Two weeks later he jagged 40mm, which established the crop. A follow-up fall of 25mm in early February saved it. In the end the farm harvested 2.1 bales/ha.

"We were very happy given the season," he said. "My neighbour harvested sorghum with the same rain."

The winter planting program involved a big punt, given the dry summer, but Mr Reardon can use his flock of Samm/ Merino ewes to graze failed grain.

Betting on the weather is something modern-day farmers take for granted, with the prevalence of dry sowing now compared to a decade ago vastly increased as greater financial demands are made on the landholder.

"We've got $50,000 worth of rates to pay before we can turn a wheel," he explains. "So we've got to have a go. We need to generate some cash flow.

"We had the cereal seed on hand so we could afford to take the risk."

Barley has emerged at Terry Hie Hie but will remain at this primary root stage until further rain falls, allowing secondary roots to push deeper into subsoil moisture.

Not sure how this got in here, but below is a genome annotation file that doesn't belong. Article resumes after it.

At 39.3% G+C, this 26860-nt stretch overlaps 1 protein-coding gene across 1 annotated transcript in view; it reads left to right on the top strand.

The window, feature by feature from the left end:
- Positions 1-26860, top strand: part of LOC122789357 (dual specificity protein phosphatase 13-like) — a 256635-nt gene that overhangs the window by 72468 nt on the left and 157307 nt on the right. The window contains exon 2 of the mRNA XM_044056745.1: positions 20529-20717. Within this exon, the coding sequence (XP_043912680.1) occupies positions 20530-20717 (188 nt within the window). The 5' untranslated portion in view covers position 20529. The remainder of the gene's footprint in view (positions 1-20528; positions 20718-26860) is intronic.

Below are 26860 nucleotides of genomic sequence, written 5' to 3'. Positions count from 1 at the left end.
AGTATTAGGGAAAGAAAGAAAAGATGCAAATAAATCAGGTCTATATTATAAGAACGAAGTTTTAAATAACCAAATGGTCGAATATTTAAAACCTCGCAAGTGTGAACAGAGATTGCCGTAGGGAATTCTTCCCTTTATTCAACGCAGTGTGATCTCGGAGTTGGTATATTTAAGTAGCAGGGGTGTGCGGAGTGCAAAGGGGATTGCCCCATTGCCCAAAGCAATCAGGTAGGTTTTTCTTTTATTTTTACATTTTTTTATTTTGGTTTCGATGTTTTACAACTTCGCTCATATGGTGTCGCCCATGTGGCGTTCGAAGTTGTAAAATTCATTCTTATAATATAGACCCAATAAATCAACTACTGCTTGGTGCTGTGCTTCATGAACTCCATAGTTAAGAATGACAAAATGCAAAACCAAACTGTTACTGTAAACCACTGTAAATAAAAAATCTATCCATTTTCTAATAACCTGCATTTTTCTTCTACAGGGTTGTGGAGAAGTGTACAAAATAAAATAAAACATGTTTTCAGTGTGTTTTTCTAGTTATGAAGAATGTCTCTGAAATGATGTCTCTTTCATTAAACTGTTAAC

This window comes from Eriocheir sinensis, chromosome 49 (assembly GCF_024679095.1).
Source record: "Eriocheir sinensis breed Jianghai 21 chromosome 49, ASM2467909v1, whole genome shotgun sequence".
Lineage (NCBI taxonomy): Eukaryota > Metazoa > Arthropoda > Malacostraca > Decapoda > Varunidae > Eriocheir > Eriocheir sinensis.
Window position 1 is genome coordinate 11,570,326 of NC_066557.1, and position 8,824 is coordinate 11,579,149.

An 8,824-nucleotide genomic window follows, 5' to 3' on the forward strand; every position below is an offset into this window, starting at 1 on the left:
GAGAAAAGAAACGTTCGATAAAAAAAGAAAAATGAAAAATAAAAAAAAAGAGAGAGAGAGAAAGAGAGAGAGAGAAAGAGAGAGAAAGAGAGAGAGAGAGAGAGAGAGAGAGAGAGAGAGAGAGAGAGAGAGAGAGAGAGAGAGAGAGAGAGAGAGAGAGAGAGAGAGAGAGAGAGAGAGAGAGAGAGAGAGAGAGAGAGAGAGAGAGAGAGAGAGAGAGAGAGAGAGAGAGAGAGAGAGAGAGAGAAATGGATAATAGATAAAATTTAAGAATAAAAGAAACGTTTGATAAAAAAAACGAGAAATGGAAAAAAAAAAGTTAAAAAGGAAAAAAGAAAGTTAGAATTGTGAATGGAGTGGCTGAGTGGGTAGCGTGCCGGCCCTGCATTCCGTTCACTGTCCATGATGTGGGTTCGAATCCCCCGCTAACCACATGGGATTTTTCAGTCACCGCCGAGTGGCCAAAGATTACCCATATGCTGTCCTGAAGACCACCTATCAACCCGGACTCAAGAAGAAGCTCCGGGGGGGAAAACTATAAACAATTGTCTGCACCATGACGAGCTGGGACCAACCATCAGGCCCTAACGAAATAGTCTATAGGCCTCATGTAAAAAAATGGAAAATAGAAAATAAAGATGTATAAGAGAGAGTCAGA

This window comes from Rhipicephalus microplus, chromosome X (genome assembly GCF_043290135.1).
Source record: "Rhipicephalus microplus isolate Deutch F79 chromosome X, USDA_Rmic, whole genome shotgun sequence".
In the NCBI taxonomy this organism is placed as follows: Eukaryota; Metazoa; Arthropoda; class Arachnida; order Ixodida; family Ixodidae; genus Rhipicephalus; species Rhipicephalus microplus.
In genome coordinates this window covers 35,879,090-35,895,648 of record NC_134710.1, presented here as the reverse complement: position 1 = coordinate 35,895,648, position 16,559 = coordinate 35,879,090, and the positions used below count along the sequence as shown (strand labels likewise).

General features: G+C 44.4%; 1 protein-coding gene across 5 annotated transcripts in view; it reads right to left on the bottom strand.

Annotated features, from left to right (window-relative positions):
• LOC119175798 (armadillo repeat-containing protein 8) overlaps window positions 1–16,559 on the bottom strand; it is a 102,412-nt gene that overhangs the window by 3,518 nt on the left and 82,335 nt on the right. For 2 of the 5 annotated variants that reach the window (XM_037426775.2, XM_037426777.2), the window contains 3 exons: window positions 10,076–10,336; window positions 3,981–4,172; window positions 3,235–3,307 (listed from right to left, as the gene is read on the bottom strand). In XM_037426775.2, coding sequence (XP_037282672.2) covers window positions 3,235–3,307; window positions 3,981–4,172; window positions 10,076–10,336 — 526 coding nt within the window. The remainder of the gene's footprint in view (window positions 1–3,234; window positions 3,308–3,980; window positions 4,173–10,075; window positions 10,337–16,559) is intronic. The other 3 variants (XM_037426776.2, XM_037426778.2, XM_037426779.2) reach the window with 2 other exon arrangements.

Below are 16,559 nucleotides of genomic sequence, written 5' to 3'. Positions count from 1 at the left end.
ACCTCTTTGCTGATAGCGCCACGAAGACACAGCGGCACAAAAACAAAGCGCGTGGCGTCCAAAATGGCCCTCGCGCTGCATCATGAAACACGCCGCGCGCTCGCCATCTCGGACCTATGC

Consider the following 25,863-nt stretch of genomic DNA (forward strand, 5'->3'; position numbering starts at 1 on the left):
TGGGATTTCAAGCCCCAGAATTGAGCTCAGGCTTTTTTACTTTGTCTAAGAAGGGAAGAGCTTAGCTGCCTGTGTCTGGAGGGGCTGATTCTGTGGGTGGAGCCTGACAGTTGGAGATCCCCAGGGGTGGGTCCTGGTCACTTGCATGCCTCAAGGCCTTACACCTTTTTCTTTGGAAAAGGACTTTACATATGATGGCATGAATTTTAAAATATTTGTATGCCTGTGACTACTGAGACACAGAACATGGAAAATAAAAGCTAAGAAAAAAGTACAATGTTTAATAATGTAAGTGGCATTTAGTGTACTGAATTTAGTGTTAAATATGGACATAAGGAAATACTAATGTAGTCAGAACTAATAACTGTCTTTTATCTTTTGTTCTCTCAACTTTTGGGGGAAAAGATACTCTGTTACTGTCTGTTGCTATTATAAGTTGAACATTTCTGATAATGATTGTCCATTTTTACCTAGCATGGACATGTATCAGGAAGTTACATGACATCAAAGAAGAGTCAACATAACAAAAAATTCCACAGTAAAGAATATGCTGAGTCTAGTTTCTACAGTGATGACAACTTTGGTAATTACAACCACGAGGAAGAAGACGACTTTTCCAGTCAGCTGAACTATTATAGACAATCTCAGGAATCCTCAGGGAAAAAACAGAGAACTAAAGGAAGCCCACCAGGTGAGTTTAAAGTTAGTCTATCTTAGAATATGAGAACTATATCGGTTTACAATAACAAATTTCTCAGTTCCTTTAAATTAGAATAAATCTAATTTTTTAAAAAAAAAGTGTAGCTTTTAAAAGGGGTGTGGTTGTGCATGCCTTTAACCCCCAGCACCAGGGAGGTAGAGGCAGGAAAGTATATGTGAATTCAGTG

Barley has emerged at Terry Hie Hie but will remain at this primary root stage until further rain falls, allowing secondary roots to push deeper into subsoil moisture.

Meanwhile Mr Reardon has on-farm silos full of chickpeas waiting for enough moisture to tempt the risk of planting.

"There's no ground cover with chickpeas which is fine in times of normal rainfall - you can get away with it. But with our hot and dry summers lately there is too much evaporation.

"We mainly plant Boundary chickpeas with a swing to Seamer's as it's a good disease package in wetter seasons. Boundary is the best variety for harvesting and has good aschocyta resistance."

In the meantime those chickpeas, devoid of a decent export market, are being fed to sheep before being shorn of their 20.5 micron wool this week, again generating needed cash flow at $18/kg, After that they will be assessed for possible culling with those remaining available for grazing off failed barley - but maybe not. Part of the harvest would go to the sheep anyway.